MSN Plus was a popular add on for MSN Messenger (Windows Live Messenger) throughout the 2000’s. One of the features MSN Plus had was the ability to log chats, then in later versions of MSN Plus encrypt these chat logs.
Encrypted chat logs we’re certainly a good idea, however as the years go on things change. MSN Messenger has long since been merged with Skype and development of MSN Plus has ended. So what can I do about the all the encrypted chat logs I have spanning almost 10 years?
It’s still possible to view the chat logs if you install an old version of MSN Messenger, which will then allow MSN Plus to be installed so your encrypted chat logs can be opened as normal. To me installing two programs which are no longer supported (and not even possible to download unless you have archived a copy) was certainly not ideal in my mind, so I wanted to find a way to decrypt all my old chat logs.
As it turns out back in 2006 a MSN Plus community member going by the alias of CookieRevised created a batch file that would decrypt (or encrypt) all MSN Plus chat log files found within a folder / sub folders of that folder.
Providing you know the password used to encrypt your chat logs this script can scan through your chat logs folder, locate any .PLE files (Encrypted chat logs) and batch decrypt them back to the standard .html chat logs MSN Plus used for non encrypted chat logs.
The process is pretty easy to do presuming you have an offline installer for MSN Messenger and a compatible version of MSN Plus. If not I have uploaded a copy of everything you will require below.
Removing Chat Log Encryption From Messenger Plus (MSN Plus) PLE Chat Logs
To remove the encryption from your chat logs you will need to download the following:
I have created mirrors of the above files from my download archives as none of them appear to be hosted online anymore, all the files were sourced from their official sites many years ago.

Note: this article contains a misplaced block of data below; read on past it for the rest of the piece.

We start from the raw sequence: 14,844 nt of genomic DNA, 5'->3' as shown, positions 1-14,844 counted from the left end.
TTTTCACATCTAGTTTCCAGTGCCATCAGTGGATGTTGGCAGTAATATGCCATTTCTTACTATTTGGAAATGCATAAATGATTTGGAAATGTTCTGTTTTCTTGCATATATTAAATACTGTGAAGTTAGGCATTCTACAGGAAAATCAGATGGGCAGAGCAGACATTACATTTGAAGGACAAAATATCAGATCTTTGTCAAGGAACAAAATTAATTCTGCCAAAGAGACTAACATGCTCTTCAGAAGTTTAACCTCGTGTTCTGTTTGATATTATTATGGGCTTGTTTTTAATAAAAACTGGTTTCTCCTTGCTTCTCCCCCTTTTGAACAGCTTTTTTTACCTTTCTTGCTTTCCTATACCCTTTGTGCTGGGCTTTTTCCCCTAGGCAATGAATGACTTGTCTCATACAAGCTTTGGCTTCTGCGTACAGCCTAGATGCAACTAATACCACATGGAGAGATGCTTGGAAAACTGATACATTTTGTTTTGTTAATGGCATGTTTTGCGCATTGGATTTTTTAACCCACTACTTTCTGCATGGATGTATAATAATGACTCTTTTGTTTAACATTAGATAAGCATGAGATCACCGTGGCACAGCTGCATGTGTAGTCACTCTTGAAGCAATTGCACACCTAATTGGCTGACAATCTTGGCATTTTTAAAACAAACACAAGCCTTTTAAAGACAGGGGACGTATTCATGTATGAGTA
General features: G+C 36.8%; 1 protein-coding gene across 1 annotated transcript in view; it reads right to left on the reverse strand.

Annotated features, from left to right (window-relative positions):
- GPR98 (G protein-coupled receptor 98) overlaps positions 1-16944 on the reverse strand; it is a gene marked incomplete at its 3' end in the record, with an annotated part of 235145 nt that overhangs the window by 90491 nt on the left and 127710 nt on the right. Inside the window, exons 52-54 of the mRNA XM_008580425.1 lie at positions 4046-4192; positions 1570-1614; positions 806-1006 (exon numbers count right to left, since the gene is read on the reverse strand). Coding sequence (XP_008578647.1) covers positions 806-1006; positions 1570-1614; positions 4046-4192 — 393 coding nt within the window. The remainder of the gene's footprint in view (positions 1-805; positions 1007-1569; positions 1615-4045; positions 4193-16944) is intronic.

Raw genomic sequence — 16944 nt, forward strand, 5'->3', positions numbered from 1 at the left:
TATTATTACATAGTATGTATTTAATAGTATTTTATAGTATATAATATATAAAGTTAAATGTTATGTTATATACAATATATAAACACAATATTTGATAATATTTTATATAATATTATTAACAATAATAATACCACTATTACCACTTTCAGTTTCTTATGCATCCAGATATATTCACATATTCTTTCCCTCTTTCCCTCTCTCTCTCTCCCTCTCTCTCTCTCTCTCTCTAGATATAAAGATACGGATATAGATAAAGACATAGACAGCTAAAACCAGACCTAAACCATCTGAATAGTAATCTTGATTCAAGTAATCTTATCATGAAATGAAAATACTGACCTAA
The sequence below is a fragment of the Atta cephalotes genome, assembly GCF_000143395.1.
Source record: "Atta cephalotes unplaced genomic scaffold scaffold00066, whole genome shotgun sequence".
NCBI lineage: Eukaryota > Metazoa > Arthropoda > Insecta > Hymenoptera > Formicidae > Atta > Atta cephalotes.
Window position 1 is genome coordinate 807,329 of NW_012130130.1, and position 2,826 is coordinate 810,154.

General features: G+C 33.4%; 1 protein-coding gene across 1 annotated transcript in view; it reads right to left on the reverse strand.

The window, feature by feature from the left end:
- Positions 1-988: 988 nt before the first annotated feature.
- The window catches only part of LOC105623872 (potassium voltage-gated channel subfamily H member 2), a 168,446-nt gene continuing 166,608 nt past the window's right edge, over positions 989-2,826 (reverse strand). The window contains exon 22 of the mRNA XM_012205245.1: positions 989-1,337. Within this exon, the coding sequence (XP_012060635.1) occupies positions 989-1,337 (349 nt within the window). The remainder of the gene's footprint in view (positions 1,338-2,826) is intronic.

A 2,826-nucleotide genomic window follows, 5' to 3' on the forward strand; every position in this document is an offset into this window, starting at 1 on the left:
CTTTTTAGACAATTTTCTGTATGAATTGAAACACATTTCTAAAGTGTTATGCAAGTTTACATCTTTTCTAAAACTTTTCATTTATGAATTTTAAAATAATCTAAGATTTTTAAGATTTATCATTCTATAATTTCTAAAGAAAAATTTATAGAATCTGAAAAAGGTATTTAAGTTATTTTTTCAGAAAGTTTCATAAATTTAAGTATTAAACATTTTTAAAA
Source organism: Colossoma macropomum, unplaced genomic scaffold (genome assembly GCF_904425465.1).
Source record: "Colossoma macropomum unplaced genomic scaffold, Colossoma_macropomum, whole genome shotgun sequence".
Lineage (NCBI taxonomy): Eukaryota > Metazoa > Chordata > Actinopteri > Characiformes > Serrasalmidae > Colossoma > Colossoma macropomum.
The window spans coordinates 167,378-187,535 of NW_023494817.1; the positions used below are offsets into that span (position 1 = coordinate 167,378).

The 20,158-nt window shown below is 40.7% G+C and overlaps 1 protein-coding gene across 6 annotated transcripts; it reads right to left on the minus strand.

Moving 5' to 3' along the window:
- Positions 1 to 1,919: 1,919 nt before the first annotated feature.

Note: I installed the above on a Windows 7 SP1 64bit virtual machine which i can confirm this process will work on, newer versions of Windows might not be compatible.
Once you have download the files above, follow these steps to decrypt your MSN Messenger chat logs:
- Install Windows Live Messenger 2009
- Install MSN Plus Live 4.90
- Extract the DecryptEncryptAll batch files to the folder your chat logs are located in – Documents\My Chat Logs is the default location.
- You should have now have something like this:
- As you can see each months chat logs are encrypted:
- Open the DecryptAll 4.1.bat file and enter the password used to encrypt the chat logs:
- The decryption process should now start:
- Once decrypted the encrypted chat logs will be deleted and you will end up with the standard MSN Plus HTML versions of your chat logs in the same folder the encrypted chatlog was located in.
To decrypt all my chat logs it took around 20-30 mins (I wasnt really watching it), this will vary depending how many logs you have saved over the years. My chat logs were encrypted from September 2007 onward to December 2011.
I believe December 2011 was around the time I switched over to Trillian as i didnt really like the look of the newer MSN clients, however at that point Trillian was still capable of connecting to the Messenger network and was a much nicer client than in my opinion.
I hope this helps some fellow MSN users out, I think old chat logs are something good to keep and look back on in years to come to see what I was doing in a certain point in my life, even just looking back at a few when posting this blog i was thinking “wow i totally forgot about that”.
If you are from the UK you likely grew up with MSN Messenger, it’s something I had used since the year 2000. Back when I was in school or college you would just ask someone for their MSN email address, rather than a mobile number. Back then not everyone had mobile phones and for those who did calls / texts where not usually free, so most people would often be on MSN during the evenings. The modern day equivalent seems to be WhatsApp / Facebook messenger. Anyway i’m going a bit off topic here, i hope someone find’s this blog post of some use sometime in the future!
Note: the source for the batch script used in this guide was the MSN Plus forums, which now no longer appear to exist. A community hosted archive of the MSN Plus forums can be found here. The batch file used in this blog was found in the archived topic here.